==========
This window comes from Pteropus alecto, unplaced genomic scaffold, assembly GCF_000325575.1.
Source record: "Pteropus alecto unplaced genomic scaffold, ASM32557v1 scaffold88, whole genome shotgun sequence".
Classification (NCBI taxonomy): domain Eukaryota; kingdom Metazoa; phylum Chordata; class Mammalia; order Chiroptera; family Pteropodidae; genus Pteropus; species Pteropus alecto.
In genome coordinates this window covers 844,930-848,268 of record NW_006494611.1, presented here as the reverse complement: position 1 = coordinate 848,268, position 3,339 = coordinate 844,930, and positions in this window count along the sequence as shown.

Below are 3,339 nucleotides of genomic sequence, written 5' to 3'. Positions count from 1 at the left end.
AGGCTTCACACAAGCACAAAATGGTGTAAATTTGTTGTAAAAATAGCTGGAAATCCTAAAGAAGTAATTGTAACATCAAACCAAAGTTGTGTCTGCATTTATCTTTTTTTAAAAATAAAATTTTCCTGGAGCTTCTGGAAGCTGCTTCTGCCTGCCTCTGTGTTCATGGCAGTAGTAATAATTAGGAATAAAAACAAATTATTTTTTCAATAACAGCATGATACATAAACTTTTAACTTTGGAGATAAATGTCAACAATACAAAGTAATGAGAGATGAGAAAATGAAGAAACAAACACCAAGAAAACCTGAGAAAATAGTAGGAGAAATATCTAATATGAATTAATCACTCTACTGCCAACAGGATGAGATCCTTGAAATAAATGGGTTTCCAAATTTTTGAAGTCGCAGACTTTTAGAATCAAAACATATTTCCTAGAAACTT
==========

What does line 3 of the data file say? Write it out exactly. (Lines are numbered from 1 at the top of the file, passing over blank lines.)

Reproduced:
Classification (NCBI taxonomy): domain Eukaryota; kingdom Metazoa; phylum Chordata; class Mammalia; order Chiroptera; family Pteropodidae; genus Pteropus; species Pteropus alecto.